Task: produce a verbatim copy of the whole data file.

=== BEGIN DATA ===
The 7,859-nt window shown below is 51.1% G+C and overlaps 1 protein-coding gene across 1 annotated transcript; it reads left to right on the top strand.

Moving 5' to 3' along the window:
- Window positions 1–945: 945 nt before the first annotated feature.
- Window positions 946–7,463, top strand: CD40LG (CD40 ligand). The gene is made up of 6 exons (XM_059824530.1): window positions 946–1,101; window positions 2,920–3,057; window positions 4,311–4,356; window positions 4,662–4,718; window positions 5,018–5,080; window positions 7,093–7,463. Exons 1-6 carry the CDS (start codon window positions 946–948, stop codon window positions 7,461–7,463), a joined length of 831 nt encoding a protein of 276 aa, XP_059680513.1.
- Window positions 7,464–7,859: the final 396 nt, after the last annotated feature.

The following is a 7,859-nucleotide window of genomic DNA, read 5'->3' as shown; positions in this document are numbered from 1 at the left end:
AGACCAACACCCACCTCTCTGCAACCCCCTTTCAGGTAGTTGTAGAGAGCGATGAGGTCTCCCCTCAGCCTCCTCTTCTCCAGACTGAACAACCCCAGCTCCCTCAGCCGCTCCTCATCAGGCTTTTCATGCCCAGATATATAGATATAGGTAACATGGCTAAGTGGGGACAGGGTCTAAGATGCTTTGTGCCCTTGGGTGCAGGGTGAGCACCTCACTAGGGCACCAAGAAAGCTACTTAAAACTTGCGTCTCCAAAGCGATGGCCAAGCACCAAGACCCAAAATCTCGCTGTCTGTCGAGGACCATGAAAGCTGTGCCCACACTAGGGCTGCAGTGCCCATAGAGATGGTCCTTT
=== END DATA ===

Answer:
The 7,859-nt window shown below is 51.1% G+C and overlaps 1 protein-coding gene across 1 annotated transcript; it reads left to right on the top strand.

Moving 5' to 3' along the window:
- Window positions 1–945: 945 nt before the first annotated feature.
- Window positions 946–7,463, top strand: CD40LG (CD40 ligand). The gene is made up of 6 exons (XM_059824530.1): window positions 946–1,101; window positions 2,920–3,057; window positions 4,311–4,356; window positions 4,662–4,718; window positions 5,018–5,080; window positions 7,093–7,463. Exons 1-6 carry the CDS (start codon window positions 946–948, stop codon window positions 7,461–7,463), a joined length of 831 nt encoding a protein of 276 aa, XP_059680513.1.
- Window positions 7,464–7,859: the final 396 nt, after the last annotated feature.

The following is a 7,859-nucleotide window of genomic DNA, read 5'->3' as shown; positions in this document are numbered from 1 at the left end:
AGACCAACACCCACCTCTCTGCAACCCCCTTTCAGGTAGTTGTAGAGAGCGATGAGGTCTCCCCTCAGCCTCCTCTTCTCCAGACTGAACAACCCCAGCTCCCTCAGCCGCTCCTCATCAGGCTTTTCATGCCCAGATATATAGATATAGGTAACATGGCTAAGTGGGGACAGGGTCTAAGATGCTTTGTGCCCTTGGGTGCAGGGTGAGCACCTCACTAGGGCACCAAGAAAGCTACTTAAAACTTGCGTCTCCAAAGCGATGGCCAAGCACCAAGACCCAAAATCTCGCTGTCTGTCGAGGACCATGAAAGCTGTGCCCACACTAGGGCTGCAGTGCCCATAGAGATGGTCCTTT